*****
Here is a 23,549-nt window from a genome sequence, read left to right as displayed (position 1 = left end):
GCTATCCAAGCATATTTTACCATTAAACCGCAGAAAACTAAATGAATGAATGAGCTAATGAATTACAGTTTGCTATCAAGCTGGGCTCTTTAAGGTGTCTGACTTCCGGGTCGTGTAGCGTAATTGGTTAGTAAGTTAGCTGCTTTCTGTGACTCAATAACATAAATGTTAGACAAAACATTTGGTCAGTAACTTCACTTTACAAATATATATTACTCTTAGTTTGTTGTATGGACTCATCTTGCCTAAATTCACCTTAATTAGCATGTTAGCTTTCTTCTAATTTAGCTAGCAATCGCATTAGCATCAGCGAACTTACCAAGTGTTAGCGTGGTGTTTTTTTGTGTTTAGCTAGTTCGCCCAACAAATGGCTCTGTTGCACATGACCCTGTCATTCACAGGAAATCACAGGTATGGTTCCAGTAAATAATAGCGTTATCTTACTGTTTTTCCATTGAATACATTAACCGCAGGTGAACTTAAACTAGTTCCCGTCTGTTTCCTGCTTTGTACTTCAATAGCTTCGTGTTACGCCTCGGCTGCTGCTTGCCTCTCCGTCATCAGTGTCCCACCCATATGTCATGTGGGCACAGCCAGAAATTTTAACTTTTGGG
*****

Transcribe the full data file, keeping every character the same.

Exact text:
Here is a 23,549-nt window from a genome sequence, read left to right as displayed (position 1 = left end):
GCTATCCAAGCATATTTTACCATTAAACCGCAGAAAACTAAATGAATGAATGAGCTAATGAATTACAGTTTGCTATCAAGCTGGGCTCTTTAAGGTGTCTGACTTCCGGGTCGTGTAGCGTAATTGGTTAGTAAGTTAGCTGCTTTCTGTGACTCAATAACATAAATGTTAGACAAAACATTTGGTCAGTAACTTCACTTTACAAATATATATTACTCTTAGTTTGTTGTATGGACTCATCTTGCCTAAATTCACCTTAATTAGCATGTTAGCTTTCTTCTAATTTAGCTAGCAATCGCATTAGCATCAGCGAACTTACCAAGTGTTAGCGTGGTGTTTTTTTGTGTTTAGCTAGTTCGCCCAACAAATGGCTCTGTTGCACATGACCCTGTCATTCACAGGAAATCACAGGTATGGTTCCAGTAAATAATAGCGTTATCTTACTGTTTTTCCATTGAATACATTAACCGCAGGTGAACTTAAACTAGTTCCCGTCTGTTTCCTGCTTTGTACTTCAATAGCTTCGTGTTACGCCTCGGCTGCTGCTTGCCTCTCCGTCATCAGTGTCCCACCCATATGTCATGTGGGCACAGCCAGAAATTTTAACTTTTGGG